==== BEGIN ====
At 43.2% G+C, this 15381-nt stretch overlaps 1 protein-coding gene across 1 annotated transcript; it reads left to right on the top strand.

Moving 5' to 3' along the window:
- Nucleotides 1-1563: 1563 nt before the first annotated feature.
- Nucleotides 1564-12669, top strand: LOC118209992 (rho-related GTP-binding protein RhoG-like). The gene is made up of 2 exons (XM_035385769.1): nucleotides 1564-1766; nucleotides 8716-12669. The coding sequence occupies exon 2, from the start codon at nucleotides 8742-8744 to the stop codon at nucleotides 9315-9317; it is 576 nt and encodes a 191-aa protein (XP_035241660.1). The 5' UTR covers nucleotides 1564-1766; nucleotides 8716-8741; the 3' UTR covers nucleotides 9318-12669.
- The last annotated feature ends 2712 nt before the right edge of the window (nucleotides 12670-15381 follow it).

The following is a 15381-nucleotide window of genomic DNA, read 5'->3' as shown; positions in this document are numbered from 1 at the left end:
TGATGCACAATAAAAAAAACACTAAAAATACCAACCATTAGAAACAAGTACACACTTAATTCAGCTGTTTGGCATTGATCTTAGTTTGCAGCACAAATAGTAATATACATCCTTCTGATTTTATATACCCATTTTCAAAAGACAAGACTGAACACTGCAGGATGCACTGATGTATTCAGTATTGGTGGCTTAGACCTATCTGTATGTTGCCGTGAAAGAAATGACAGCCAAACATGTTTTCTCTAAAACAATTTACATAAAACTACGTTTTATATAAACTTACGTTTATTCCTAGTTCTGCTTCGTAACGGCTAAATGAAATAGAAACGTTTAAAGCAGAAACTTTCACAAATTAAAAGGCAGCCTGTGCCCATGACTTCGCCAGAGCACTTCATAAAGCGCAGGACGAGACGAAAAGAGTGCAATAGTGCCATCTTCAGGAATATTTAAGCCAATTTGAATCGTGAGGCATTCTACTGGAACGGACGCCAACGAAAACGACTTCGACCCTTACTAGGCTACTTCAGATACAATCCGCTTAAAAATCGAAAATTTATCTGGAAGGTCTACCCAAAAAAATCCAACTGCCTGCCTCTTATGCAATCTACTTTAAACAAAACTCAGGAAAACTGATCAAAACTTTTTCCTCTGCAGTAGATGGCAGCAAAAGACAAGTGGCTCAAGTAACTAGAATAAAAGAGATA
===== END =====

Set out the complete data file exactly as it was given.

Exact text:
At 43.2% G+C, this 15381-nt stretch overlaps 1 protein-coding gene across 1 annotated transcript; it reads left to right on the top strand.

Moving 5' to 3' along the window:
- Nucleotides 1-1563: 1563 nt before the first annotated feature.
- Nucleotides 1564-12669, top strand: LOC118209992 (rho-related GTP-binding protein RhoG-like). The gene is made up of 2 exons (XM_035385769.1): nucleotides 1564-1766; nucleotides 8716-12669. The coding sequence occupies exon 2, from the start codon at nucleotides 8742-8744 to the stop codon at nucleotides 9315-9317; it is 576 nt and encodes a 191-aa protein (XP_035241660.1). The 5' UTR covers nucleotides 1564-1766; nucleotides 8716-8741; the 3' UTR covers nucleotides 9318-12669.
- The last annotated feature ends 2712 nt before the right edge of the window (nucleotides 12670-15381 follow it).

The following is a 15381-nucleotide window of genomic DNA, read 5'->3' as shown; positions in this document are numbered from 1 at the left end:
TGATGCACAATAAAAAAAACACTAAAAATACCAACCATTAGAAACAAGTACACACTTAATTCAGCTGTTTGGCATTGATCTTAGTTTGCAGCACAAATAGTAATATACATCCTTCTGATTTTATATACCCATTTTCAAAAGACAAGACTGAACACTGCAGGATGCACTGATGTATTCAGTATTGGTGGCTTAGACCTATCTGTATGTTGCCGTGAAAGAAATGACAGCCAAACATGTTTTCTCTAAAACAATTTACATAAAACTACGTTTTATATAAACTTACGTTTATTCCTAGTTCTGCTTCGTAACGGCTAAATGAAATAGAAACGTTTAAAGCAGAAACTTTCACAAATTAAAAGGCAGCCTGTGCCCATGACTTCGCCAGAGCACTTCATAAAGCGCAGGACGAGACGAAAAGAGTGCAATAGTGCCATCTTCAGGAATATTTAAGCCAATTTGAATCGTGAGGCATTCTACTGGAACGGACGCCAACGAAAACGACTTCGACCCTTACTAGGCTACTTCAGATACAATCCGCTTAAAAATCGAAAATTTATCTGGAAGGTCTACCCAAAAAAATCCAACTGCCTGCCTCTTATGCAATCTACTTTAAACAAAACTCAGGAAAACTGATCAAAACTTTTTCCTCTGCAGTAGATGGCAGCAAAAGACAAGTGGCTCAAGTAACTAGAATAAAAGAGATA